Genomic elements preserved across 700 million years of evolution
In a discovery 700 million years in the making, Australian scientists have found that humans — and most likely the entire animal kingdom — share important genetic mechanisms with a prehistoric sea sponge that comes from the Great Barrier Reef.
Published in the journal Science, the team’s research reveals that some elements of the human genome are functioning the same way as in the jelly-like sea sponge, which dominated life on planet Earth even before the dinosaurs. The mechanism drives gene expression — a key to species diversity across the animal kingdom — and has incredibly been preserved across 700 million years of evolution.
“This is a fundamental discovery in evolution and the understanding of genetic diseases, which we never imagined was possible,” said lead researcher Dr Emily Wong, from the Victor Chang Cardiac Research Institute and UNSW Sydney. “It was such a far-fetched idea to begin with, but we had nothing to lose so we went for it.
“We collected sea sponge samples from the Great Barrier Reef, near Heron Island. At The University of Queensland, we extracted DNA samples from the sea sponge and injected it into a single cell from a zebrafish embryo. Without harming the zebrafish, we then repeated the process at the Victor Chang Cardiac Research Institute with hundreds of embryos, inserting small DNA samples from humans and mice as well.
“What we found is, despite a lack of similarity between the sponge and humans due to millions of years of evolution, we identified a similar set of genomic instructions that controls gene expression in both organisms. We were blown away by the results!”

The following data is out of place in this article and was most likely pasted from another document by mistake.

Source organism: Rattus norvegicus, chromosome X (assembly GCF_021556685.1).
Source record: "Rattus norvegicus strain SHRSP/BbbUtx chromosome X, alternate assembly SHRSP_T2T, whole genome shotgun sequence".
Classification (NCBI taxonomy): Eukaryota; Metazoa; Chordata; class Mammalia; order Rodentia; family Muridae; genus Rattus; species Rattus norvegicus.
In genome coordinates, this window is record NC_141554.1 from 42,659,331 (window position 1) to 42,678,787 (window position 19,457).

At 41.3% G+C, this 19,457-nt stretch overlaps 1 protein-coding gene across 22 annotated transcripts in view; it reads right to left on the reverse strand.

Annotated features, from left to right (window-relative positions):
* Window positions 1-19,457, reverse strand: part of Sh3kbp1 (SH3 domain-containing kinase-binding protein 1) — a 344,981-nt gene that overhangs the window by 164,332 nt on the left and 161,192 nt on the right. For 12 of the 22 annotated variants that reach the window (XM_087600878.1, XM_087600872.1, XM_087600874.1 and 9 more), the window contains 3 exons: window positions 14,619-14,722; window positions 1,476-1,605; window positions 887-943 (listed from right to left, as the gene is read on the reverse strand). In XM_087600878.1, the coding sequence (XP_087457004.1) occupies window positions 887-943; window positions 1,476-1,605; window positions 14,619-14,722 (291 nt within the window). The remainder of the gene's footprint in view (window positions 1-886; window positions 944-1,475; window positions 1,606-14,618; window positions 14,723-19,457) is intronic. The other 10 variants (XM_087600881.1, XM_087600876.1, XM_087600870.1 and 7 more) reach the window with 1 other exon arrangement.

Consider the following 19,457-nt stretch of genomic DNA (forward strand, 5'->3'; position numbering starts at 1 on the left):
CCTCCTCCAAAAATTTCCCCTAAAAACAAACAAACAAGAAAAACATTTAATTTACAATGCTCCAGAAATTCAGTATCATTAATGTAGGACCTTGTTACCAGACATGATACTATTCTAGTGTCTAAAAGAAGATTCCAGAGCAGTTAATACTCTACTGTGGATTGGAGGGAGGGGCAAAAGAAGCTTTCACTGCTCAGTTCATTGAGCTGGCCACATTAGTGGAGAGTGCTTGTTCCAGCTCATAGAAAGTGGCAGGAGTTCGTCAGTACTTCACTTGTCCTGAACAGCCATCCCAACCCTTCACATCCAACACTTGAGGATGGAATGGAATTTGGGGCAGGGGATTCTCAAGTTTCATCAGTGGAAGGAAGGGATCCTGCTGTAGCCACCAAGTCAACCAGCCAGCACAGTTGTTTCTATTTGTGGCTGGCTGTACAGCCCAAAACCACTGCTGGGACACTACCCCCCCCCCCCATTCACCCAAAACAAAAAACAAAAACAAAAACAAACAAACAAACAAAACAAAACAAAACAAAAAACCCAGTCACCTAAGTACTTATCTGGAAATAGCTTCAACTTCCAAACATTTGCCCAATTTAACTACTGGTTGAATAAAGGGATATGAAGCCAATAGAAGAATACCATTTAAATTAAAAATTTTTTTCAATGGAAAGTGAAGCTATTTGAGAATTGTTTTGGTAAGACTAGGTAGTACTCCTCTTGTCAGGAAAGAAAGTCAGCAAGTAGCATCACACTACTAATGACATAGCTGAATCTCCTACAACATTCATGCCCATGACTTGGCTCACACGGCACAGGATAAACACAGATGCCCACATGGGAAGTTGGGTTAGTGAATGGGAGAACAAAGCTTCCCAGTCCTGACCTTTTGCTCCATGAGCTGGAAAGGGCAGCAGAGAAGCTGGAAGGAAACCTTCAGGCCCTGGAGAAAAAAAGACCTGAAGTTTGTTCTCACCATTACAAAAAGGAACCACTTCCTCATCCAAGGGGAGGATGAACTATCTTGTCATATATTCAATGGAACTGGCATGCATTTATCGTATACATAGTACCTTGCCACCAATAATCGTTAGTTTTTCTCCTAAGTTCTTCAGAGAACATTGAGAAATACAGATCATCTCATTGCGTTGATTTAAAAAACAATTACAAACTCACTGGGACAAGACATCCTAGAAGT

According to Dr Wong and her colleagues, the sections of DNA that are responsible for controlling gene expression — known as ‘enhancers’ — are notoriously difficult to find, study and understand. Even though they make up a significant part of the human genome, researchers are only at the beginnings of understanding this genetic ‘dark matter’.
“They can’t generally be found by comparing sequences like we can with genes, because they evolve so rapidly,” Dr Wong explained.
“Trying to find these regions based on the genome sequence alone is like looking for a light switch in a pitch-black room. And that’s why, up to this point, there has not been a single example of a DNA sequence enhancer that has been found to be conserved across the animal kingdom.
“So just the fact that we’re able to identify these sequences, despite such a long period of evolutionary time, is very exciting.”
Working alongside Dr Wong was her husband and co-senior author on the paper, Associate Professor Mathias Francois from the Centenary Institute. He said, “This work is incredibly exciting as it allows us to better ‘read’ and understand the human genome, which is an incredibly complex and ever-changing instruction manual of life.
“The team focused on an ancient gene that is important in our nervous system but which also gave rise to a gene critical in heart development.” The findings, he said, will drive biomedical research and future healthcare benefits too.
“Being able to better interpret the human genome aids our understanding of human processes, including disease and disorders, many of which have a genetic basis. The more we know about how our genes are wired, the better we are able to develop new treatments for diseases.”
Professor Marcel Dinger, Head of UNSW’s School of Biotechnology and Biomolecular Sciences (BABS), said there is much about the information stored in the genome that we still don’t understand fully. “This study is an important step towards decoding life’s programming language — the new knowledge it presents will help inform future research across the medical, technology and life sciences fields,” he said.
“It’s terrific to see such important research recognised by one of the world’s most prestigious scientific journals.”
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